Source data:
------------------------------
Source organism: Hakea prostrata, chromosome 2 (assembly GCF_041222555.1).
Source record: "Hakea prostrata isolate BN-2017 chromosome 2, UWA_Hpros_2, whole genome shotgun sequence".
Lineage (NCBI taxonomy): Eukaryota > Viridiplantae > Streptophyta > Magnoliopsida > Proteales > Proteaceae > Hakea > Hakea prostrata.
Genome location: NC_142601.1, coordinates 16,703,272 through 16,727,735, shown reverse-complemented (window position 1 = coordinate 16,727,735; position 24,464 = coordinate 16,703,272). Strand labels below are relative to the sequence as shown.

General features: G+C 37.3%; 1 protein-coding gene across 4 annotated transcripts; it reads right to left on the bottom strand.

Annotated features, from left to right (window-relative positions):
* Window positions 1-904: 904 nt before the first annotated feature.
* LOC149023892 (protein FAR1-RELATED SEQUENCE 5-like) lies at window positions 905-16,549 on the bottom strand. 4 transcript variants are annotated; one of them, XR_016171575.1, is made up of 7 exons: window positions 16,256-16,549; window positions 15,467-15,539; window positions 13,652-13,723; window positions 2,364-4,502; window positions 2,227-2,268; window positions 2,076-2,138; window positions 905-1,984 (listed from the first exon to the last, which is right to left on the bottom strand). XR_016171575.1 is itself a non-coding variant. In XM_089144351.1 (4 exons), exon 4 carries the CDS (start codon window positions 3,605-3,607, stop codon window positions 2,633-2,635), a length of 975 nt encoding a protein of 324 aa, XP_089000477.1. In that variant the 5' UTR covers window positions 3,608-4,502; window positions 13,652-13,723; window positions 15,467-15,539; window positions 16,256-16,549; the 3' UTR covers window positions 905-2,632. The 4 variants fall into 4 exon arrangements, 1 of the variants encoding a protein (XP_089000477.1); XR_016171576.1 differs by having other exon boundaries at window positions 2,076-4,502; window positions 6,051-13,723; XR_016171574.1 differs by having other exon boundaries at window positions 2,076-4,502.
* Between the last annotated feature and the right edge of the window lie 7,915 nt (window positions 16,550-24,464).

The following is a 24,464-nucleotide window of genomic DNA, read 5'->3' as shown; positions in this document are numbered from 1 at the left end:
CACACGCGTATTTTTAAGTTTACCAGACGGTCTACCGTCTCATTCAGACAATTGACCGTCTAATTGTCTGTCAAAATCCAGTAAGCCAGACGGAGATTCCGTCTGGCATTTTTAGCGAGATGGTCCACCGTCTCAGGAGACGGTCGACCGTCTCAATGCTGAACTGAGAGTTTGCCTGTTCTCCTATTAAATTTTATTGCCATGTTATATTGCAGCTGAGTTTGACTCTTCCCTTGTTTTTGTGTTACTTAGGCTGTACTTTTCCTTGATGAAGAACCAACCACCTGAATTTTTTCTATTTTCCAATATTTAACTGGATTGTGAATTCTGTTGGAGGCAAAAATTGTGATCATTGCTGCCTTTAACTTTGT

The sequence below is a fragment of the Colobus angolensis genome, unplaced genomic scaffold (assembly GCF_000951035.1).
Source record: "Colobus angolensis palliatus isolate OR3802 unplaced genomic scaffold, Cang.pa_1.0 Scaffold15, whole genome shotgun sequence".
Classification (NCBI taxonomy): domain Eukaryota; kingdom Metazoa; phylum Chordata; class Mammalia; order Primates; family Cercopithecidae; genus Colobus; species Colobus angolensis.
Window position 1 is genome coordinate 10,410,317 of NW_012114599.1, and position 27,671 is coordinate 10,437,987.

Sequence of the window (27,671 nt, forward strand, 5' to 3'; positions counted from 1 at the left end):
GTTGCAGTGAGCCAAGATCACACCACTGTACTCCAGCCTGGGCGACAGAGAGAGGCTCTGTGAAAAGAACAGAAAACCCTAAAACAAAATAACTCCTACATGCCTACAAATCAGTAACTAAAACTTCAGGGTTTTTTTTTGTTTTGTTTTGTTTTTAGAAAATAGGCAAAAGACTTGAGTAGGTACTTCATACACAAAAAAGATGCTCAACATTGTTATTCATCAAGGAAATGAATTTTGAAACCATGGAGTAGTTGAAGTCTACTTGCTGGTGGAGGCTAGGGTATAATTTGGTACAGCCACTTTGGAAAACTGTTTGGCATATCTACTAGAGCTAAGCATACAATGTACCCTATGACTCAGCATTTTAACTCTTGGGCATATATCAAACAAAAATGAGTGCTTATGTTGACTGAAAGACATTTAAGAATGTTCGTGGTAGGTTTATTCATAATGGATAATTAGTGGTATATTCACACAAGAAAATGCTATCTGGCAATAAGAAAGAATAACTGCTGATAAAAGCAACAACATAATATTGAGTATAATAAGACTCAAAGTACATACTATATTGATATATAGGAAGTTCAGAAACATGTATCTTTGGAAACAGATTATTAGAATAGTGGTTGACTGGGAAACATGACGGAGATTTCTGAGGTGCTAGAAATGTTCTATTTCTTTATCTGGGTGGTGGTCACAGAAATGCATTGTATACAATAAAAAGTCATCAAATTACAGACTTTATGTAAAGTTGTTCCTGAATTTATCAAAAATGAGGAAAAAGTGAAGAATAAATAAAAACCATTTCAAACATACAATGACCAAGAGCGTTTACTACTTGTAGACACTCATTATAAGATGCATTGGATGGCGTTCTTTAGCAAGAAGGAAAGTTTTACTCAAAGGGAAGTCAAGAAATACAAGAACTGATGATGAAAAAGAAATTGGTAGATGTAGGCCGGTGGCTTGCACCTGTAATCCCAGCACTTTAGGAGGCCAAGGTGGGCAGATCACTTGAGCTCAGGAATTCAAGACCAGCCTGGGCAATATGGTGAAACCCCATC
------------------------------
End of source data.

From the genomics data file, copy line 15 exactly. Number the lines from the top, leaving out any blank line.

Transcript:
Window position 1 is genome coordinate 10,410,317 of NW_012114599.1, and position 27,671 is coordinate 10,437,987.